A new study finds that a group of Canadian travellers experienced severe complications more often than anticipated.
Image: Lapa Rios Lodge via AP
In August of 2016, Jen took a trip to central America. The 35-year-old Canadian knew that Zika was circulating in the area, but she wasn't overly worried—she wasn't planning to have a baby at that time, and her impression was that the virus was only really a problem for pregnant women who are infected. (It's been linked to birth defects.)
Near the end of her trip, Jen (whose name was changed to protect her health details, and who declined to say exactly which country she'd visited to further protect her identity) developed a rash, "followed by odd sensations in my lower extremities," she said. She was diagnosed with Zika, but not only that—she'd come down Zika-triggered Guillain-Barré Syndrome (GBS), which can cause muscle weakness and temporary paralysis.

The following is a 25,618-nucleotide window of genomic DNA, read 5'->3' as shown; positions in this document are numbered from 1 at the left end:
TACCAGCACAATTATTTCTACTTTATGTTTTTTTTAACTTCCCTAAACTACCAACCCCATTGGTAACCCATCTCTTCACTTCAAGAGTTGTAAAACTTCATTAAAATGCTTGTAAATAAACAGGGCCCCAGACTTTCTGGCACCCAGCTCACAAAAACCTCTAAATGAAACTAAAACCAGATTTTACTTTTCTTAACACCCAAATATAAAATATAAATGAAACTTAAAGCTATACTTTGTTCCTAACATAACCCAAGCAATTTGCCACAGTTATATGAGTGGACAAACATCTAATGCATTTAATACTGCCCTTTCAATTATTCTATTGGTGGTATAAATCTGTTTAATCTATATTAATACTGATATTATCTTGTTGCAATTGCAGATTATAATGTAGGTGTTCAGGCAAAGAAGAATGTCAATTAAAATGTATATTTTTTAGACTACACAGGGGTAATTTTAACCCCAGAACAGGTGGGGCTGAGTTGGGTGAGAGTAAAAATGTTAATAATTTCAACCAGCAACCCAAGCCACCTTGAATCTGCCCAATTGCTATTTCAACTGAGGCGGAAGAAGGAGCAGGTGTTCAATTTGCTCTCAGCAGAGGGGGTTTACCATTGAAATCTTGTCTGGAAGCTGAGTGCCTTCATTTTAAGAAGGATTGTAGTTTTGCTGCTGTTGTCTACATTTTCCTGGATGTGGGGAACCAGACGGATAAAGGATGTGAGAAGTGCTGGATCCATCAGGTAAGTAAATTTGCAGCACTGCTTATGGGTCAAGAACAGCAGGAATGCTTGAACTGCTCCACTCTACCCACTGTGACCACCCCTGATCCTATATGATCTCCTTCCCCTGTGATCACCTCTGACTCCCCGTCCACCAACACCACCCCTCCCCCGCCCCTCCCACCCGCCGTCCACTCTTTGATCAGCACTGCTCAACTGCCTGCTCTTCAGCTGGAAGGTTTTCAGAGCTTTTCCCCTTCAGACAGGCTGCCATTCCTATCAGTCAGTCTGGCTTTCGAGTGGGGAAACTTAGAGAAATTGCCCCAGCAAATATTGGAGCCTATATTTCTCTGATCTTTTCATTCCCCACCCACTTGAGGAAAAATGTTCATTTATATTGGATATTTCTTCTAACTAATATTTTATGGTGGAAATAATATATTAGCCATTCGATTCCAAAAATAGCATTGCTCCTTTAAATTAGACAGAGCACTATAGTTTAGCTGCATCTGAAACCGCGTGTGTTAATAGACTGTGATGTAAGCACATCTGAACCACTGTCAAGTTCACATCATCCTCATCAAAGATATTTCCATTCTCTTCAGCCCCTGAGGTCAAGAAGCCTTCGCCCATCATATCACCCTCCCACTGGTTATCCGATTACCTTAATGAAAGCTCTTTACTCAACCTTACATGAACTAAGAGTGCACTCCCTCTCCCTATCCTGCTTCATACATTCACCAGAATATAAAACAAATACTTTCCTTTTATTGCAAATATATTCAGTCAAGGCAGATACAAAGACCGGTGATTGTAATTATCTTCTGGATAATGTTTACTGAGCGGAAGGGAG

GBS appears to be associated with the virus, but it's thought to be rare. Public health agencies including the CDC say that Zika symptoms are typically mild, and could include fever, rash and joint pain. In fact, you might not even notice you're sick at all.
Read more on Motherboard.